PeopleSoft's Pro Forma <BR/>Cost-Cutting

The company's pro forma results left out some costs it included in earlier mergers.
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surprisingly robust third-quarter results may not be as clear-cut as they first appeared, one analyst suggested in a research note Monday.

Last month, the applications-software maker, under intense pressure to outperform in order to fend off rival


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hostile takeover,

reported pro forma earnings of 17 cents a share, beating analyst estimates gathered by Thomson First Call by 6 cents.

But to achieve those pro forma results, PeopleSoft excluded an expense tied to its acquisition of J.D. Edwards that it had included for other previous acquisitions, noted Sanford C. Bernstein analyst Charlie Di Bona, who has an underperform rating on PeopleSoft. (His firm doesn't do investment banking business.)

In particular, PeopleSoft excluded research and development expenses -- called capitalized software amortization in accounting parlance -- related to its purchase of J.D. Edwards.

Such expenses are relatively unique to software acquisitions, and work like this: When one company buys another company, it must allocate the purchase price to various tangible and intangible assets. In the software world, that often means the acquiring company will allocate acquired software to an asset line called capitalized software on its balance sheet.

The acquiring company then basically depreciates that asset over a period of time, moving an equal portion from the balance sheet to a research and development expense on the income statement each quarter.

Under two prior acquisitions, of Annucio Software and spinoff Momentum Business Applications, PeopleSoft included the expense from capitalized software -- totaling $4.2 million -- in its pro forma numbers. But in its third-quarter numbers, PeopleSoft decided to exclude the capitalized software expense related to the J.D. Edwards acquisition -- totaling $8.7 million -- from its pro forma results.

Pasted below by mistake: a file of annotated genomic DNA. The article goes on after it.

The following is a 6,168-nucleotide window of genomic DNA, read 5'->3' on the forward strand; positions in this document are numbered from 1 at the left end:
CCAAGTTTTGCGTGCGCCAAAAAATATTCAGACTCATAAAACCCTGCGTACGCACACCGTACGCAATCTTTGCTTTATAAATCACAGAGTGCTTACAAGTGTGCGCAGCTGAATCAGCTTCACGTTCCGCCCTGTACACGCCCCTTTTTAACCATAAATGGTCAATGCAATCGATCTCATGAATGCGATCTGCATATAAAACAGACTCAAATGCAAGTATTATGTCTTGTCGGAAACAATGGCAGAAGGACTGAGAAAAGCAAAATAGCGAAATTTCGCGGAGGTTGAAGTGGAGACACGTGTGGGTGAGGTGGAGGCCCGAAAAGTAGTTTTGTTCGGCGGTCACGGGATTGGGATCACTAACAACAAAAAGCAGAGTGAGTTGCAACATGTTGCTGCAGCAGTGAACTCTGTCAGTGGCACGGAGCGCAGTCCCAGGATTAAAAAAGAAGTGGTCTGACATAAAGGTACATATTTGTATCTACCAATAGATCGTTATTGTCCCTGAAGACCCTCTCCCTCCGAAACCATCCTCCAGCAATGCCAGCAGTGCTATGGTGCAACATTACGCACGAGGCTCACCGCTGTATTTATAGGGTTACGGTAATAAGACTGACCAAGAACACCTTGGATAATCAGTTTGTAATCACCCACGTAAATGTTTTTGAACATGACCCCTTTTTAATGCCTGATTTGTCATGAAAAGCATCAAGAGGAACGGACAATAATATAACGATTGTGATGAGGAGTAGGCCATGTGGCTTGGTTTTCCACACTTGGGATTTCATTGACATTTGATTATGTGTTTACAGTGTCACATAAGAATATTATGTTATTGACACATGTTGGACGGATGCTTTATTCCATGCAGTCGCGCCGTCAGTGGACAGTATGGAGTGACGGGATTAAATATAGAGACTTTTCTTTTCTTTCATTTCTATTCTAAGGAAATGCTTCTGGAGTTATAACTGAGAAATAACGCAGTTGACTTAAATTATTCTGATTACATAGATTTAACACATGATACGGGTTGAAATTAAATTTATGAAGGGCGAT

Basically, that means PeopleSoft boosted its pro forma third-quarter results by $8.7 million, which Di Bona figures pushed pro forma earnings per share up a penny to 17 cents a share and operating margins up by 130 basis points to 13.2%.

The difference is important because PeopleSoft has set aggressive targets for both earnings per share and operating margins, which has pushed up its stock price and made the $19.50-a-share bid price from Oracle less attractive. PeopleSoft has said it expects to earn 90 cents a share in 2004, with operating margins reaching 17%.

"We're not saying there's any malfeasance here," Di Bona made a point of saying in a phone interview. "We have some concerns about their ability to get there

to a 17% operating margin in the first place, but we think that the journey itself needs to be evaluated a little differently."

In particular, he says PeopleSoft's pro forma adjustments make it easier for the company to show margin improvements.

PeopleSoft spokesman Steve Swasey responded that Di Bona does not make a fair comparison. The other acquisitions were far smaller than the $1.9 billion J.D. Edwards deal. The company viewed them as nonmaterial and therefore not significant enough to report on a pro forma basis.

"It's a much larger transaction with obviously different and higher costs," Swasey said of the J.D. Edwards deal, noting that the company clearly reconciled its GAAP and pro forma results.

James Brendel, author of Software Industry Accounting and a partner with the Denver-based accounting firm Hein and Associates, said the issue illustrates the problem with pro forma numbers and underscores the importance of results calculated under generally accepted accounting principles.

Brendel said he understands the company's argument about materiality. But "my opinion is if any time you start making adjustments to get to a pro forma number, you should be consistent from period to period," he added. "The problem with materiality is it's in the eye of the beholder."

Had PeopleSoft included the $8.7 million capitalized software amortization from J.D. Edwards in its third-quarter results, its operating margin would have been 11.9%, a sequential decline from 12.9% in the second quarter.

Alternatively, the other way to handle acquisitions consistently across the board would be to exclude capitalized software amortization tied to all acquisitions, Di Bona said. Doing so would have boosted PeopleSoft's operating margin in the third quarter to 13.9%, up from 13.7% in the second quarter, Di Bona calculated.

Under the second scenario, however, the 17% goal set by management -- which included capitalized software amortization from past acquisitions -- should be bumped out to 18% for PeopleSoft to achieve the margin expansion implied by PeopleSoft's guidance, Di Bona says.

Shares of PeopleSoft declined 30 cents, or 1.3%, to close Monday at $22.05. Shares dipped 2 cents in after-hours trading.